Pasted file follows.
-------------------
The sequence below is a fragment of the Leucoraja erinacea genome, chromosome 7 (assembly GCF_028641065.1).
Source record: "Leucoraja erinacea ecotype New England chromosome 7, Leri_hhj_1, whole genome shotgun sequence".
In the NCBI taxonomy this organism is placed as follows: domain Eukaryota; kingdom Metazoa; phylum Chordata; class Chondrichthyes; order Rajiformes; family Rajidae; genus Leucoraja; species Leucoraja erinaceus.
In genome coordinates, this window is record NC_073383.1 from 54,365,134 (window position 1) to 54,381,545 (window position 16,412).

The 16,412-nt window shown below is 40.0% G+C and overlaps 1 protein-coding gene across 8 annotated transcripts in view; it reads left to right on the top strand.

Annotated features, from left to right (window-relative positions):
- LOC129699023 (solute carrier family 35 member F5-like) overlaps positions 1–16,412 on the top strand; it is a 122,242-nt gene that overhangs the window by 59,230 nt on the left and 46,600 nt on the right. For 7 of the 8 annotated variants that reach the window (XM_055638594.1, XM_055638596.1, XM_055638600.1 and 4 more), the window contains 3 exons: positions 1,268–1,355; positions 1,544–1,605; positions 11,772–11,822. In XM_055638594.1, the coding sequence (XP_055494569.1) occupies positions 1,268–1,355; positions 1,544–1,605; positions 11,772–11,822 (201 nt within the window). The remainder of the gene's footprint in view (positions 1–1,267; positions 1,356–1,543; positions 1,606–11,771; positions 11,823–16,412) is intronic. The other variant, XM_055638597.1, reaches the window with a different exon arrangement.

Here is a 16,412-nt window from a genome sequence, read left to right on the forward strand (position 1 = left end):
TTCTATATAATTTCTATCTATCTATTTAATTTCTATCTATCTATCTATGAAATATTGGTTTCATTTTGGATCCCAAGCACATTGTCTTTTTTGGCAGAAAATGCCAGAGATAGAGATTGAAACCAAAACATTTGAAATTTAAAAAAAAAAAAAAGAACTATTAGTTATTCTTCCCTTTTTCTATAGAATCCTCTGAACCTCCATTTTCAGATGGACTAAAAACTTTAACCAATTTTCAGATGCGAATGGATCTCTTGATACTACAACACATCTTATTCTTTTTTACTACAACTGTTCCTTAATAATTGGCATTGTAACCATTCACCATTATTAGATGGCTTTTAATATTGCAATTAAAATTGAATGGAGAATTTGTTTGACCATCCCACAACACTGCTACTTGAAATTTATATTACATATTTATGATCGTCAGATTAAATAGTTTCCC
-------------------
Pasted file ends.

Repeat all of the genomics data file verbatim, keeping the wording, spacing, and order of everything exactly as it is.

The sequence below is a fragment of the Leucoraja erinacea genome, chromosome 7 (assembly GCF_028641065.1).
Source record: "Leucoraja erinacea ecotype New England chromosome 7, Leri_hhj_1, whole genome shotgun sequence".
In the NCBI taxonomy this organism is placed as follows: domain Eukaryota; kingdom Metazoa; phylum Chordata; class Chondrichthyes; order Rajiformes; family Rajidae; genus Leucoraja; species Leucoraja erinaceus.
In genome coordinates, this window is record NC_073383.1 from 54,365,134 (window position 1) to 54,381,545 (window position 16,412).

The 16,412-nt window shown below is 40.0% G+C and overlaps 1 protein-coding gene across 8 annotated transcripts in view; it reads left to right on the top strand.

Annotated features, from left to right (window-relative positions):
- LOC129699023 (solute carrier family 35 member F5-like) overlaps positions 1–16,412 on the top strand; it is a 122,242-nt gene that overhangs the window by 59,230 nt on the left and 46,600 nt on the right. For 7 of the 8 annotated variants that reach the window (XM_055638594.1, XM_055638596.1, XM_055638600.1 and 4 more), the window contains 3 exons: positions 1,268–1,355; positions 1,544–1,605; positions 11,772–11,822. In XM_055638594.1, the coding sequence (XP_055494569.1) occupies positions 1,268–1,355; positions 1,544–1,605; positions 11,772–11,822 (201 nt within the window). The remainder of the gene's footprint in view (positions 1–1,267; positions 1,356–1,543; positions 1,606–11,771; positions 11,823–16,412) is intronic. The other variant, XM_055638597.1, reaches the window with a different exon arrangement.

Here is a 16,412-nt window from a genome sequence, read left to right on the forward strand (position 1 = left end):
TTCTATATAATTTCTATCTATCTATTTAATTTCTATCTATCTATCTATGAAATATTGGTTTCATTTTGGATCCCAAGCACATTGTCTTTTTTGGCAGAAAATGCCAGAGATAGAGATTGAAACCAAAACATTTGAAATTTAAAAAAAAAAAAAAGAACTATTAGTTATTCTTCCCTTTTTCTATAGAATCCTCTGAACCTCCATTTTCAGATGGACTAAAAACTTTAACCAATTTTCAGATGCGAATGGATCTCTTGATACTACAACACATCTTATTCTTTTTTACTACAACTGTTCCTTAATAATTGGCATTGTAACCATTCACCATTATTAGATGGCTTTTAATATTGCAATTAAAATTGAATGGAGAATTTGTTTGACCATCCCACAACACTGCTACTTGAAATTTATATTACATATTTATGATCGTCAGATTAAATAGTTTCCC